Yesterday, Senate Democrats working on health care reform reached a compromise on the public option that will create a network of nonprofit insurers and allow Americans between the ages of 55 and 64 to buy into Medicare. The right has hypocriticallyopposed a government-run public-option while simultaneously defending Medicare. On his radio show today, Fox News host Glenn Beck called Medicare what it is — a “government-run health care plan.”
Beck attacked the new compromise and proposed a simple solution of his own — “abolish Medicare”:
CO-HOST: This is unbelievable, because the whole thing with the public option, is we were saying this is going to be like Medicare, they just want to make a big — make another Medicare program. And then they said no, public option is just competition.
BECK: And, wait wait wait. And I also said why don’t you just abolish Medicare, because it’s so wildly corrupt and out of control. It’s so inefficient, it is so bad and there’s $47 billion in suspected wrong payments, okay, in Medicare. So what are they saying — now remember, what we’re going to do — the compromise is we’re going to expand Medicare. That way there won’t be a public option, we’ll just — which doesn’t make any sense — we’re going to expand Medicare.
Medicare is actually more efficient than private health insurance and would be better at controlling costs than weaker public option plans. And while Republicans strongly opposed Medicare when it was created under President Johnson, it has become popular over time. When Rep. Anthony Wiener (D-NY) introduced an amendment to eliminate Medicare in July — urging conservatives to “put-up or shut-up” about their objection to government-run health care. Not a single member of Congress voted in favor.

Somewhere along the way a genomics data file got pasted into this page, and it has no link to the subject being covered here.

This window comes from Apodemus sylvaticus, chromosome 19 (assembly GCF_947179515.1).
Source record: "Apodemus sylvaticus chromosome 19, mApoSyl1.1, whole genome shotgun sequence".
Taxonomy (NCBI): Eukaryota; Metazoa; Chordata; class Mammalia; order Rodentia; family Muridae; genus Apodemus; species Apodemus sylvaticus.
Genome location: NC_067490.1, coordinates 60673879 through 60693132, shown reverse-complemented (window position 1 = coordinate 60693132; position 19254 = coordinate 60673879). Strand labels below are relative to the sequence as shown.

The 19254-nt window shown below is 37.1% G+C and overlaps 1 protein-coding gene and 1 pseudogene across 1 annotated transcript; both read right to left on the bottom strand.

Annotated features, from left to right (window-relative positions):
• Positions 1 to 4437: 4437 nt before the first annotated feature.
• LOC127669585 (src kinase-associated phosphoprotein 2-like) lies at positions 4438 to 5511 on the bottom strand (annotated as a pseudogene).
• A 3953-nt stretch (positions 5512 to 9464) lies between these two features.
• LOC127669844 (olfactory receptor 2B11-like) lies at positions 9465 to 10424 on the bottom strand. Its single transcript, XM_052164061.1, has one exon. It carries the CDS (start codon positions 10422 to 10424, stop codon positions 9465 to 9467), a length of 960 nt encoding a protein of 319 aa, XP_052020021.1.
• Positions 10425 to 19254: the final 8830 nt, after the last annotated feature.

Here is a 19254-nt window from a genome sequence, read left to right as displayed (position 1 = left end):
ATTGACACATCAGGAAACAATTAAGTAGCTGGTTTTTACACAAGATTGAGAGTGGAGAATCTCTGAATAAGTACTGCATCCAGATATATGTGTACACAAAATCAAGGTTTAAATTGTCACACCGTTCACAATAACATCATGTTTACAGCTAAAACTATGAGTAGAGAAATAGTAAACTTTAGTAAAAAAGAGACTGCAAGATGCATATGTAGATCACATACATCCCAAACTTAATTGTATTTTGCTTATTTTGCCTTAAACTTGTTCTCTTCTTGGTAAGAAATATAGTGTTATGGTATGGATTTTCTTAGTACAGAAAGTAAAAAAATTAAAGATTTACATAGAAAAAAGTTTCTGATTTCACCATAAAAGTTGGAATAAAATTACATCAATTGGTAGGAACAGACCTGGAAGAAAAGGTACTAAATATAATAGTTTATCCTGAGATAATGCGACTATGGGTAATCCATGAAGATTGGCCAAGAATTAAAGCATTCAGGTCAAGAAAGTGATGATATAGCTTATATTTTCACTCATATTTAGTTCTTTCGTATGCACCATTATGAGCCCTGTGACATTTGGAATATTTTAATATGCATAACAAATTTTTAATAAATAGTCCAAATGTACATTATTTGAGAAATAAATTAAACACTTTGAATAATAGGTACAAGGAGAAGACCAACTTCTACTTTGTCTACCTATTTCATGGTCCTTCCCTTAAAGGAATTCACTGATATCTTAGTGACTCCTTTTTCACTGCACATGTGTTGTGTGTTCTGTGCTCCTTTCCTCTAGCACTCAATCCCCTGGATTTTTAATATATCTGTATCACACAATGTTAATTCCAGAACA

Moreover, Medicare is hugely successful. Before it came into being, more than one in four seniors lacked health care and a third lived in poverty. Now every American over 65 has access to quality care. A Commonwealth Fund study found that people with Medicare “report fewer problems obtaining medical care, and less financial hardship due to medical bills, and higher overall satisfaction with their coverage,” compared to people with employer-provided care. 56 percent of Medicare beneficiaries rate their coverage a 9 or 10 on a scale of 10 while only 40 percent with private insurance do so.
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